One hopes for statesmen chastened by defeat. In this world of our hopes, the authors of catastrophe would discuss their mistakes with the humility, introspection, and sense of disgrace these mistakes deserve. Decisions that led to death—death in its thousands and hundreds of thousands—would be examined with probing honesty. The decision makers behind them would be seized with a fierce guilt and urgency. They would quest to understand the nature of their errors. They would incessantly press upon us the lessons of experience, gripped with fear that the next generation might repeat their calamities.
One can imagine such a statesman, chastened by defeat. Douglas Feith is not he.
Twenty years ago a nation comfortable but aimless was thrust by violence into a new reality. “Does anybody but me feel upbeat, and guilty about it?,” asked one conservative columnist a few weeks later. “I feel upbeat because the country seems to be a better place than it was a month ago. I feel guilty about it because I should be feeling pain and horror and anger about the recent events.” But he was not the only one to feel this way.
Over the last month or so we have seen several reports out of Afghanistan registering the shock of the Americans, the Afghani government, and even the Taliban itself with the speed at which the Taliban forces have captured the Afghani countryside.
The closing days of the First World War gave birth to modern combat. Previous to these developments, advances in firepower made titans of the trenchworks. For four years the trenches were assaulted: for four years storms of steel mowed all offensives down. But as the war reached its end tactics were developed to storm through the gauntlet. Stephen Biddle has called these tactics, and what evolved out of them, “the modern system of battle.” The closing developments of the 1918 made offensives possible again—but the playing field remained tilted towards the defender.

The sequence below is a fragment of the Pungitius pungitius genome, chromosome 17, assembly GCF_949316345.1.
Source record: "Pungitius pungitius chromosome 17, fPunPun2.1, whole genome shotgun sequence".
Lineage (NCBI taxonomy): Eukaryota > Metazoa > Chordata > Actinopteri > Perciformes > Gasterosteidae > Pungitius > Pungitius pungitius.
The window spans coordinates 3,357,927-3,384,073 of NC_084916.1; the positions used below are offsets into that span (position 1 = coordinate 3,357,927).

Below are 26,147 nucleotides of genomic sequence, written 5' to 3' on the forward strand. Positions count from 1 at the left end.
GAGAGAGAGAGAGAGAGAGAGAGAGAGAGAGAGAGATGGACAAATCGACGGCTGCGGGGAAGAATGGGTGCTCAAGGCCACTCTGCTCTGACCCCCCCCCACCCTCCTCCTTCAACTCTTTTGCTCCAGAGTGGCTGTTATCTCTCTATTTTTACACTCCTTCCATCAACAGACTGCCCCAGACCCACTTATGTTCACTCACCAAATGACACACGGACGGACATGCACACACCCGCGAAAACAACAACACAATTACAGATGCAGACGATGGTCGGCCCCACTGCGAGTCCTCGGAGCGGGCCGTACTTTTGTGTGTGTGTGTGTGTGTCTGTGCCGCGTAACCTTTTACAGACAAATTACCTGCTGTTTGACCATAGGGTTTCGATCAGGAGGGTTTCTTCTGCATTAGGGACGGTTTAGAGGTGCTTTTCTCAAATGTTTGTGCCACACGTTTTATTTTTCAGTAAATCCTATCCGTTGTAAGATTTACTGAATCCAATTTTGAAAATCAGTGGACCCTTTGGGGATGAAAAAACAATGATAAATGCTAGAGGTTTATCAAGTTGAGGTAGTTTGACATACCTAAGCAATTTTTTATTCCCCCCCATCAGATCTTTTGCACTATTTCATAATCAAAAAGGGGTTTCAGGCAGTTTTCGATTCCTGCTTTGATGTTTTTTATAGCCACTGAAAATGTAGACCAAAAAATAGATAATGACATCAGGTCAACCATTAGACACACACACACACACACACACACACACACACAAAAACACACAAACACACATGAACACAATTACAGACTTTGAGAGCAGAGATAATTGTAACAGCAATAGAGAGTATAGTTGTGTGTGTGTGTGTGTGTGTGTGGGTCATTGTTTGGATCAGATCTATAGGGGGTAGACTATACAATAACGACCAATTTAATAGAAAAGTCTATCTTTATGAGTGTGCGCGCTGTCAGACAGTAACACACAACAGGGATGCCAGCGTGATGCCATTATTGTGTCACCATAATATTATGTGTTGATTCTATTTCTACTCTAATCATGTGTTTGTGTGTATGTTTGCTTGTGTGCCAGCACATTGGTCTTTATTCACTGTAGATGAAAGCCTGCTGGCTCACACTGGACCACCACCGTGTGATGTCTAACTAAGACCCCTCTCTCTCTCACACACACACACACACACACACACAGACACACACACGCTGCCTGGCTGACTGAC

We’re looking at that big bow wave and wondering how the heck we’re going to pay for it, and probably thanking our stars we won’t be here to have to answer the question. — Brian McKeon, Deputy Under-Secretary of Defense for Policy  The most dangerous concern is [the use] of military force against […]
Much of what I have written about Taiwan defense issues assumes that the primary challenge facing Taiwanese forces and their allies is defeating (and thus deterring) a proper amphibious invasion. Two recent reports argue—convincingly, I think—that this assumption is wrong. In his testimony to Congress a few weeks ago, former DIA analyst Lonnie Henley asks […]
Photo by Katelynn & Jordan Hewlett (15 August 2020). Source. It inevitably will be asked why advanced industrial America has so violent a history, but this is not, I think, either as difficult or as interesting as another question: How could America have combined such a substantial degree of popular domestic violence with such a high […]
Hat tip to Paul Huang for finding this comic. Two years back I wrote an article for Foreign Policy with the title “Taiwan Can Win a War With China.” In a recent interview with Jordan Schneider (for his podcast ChinaTalk) I stated that I can no longer endorse the declaration in that title. While I […]
Dexter Filkins’s The Forever War is aptly titled for a memoir that narrates the waves of death that washed over Iraq and Afghanistan in this new century. Readers today might be surprised to learn that the book was published in 2006. Filkins worked as a conflict journalist for the Los Angeles Times and the New […]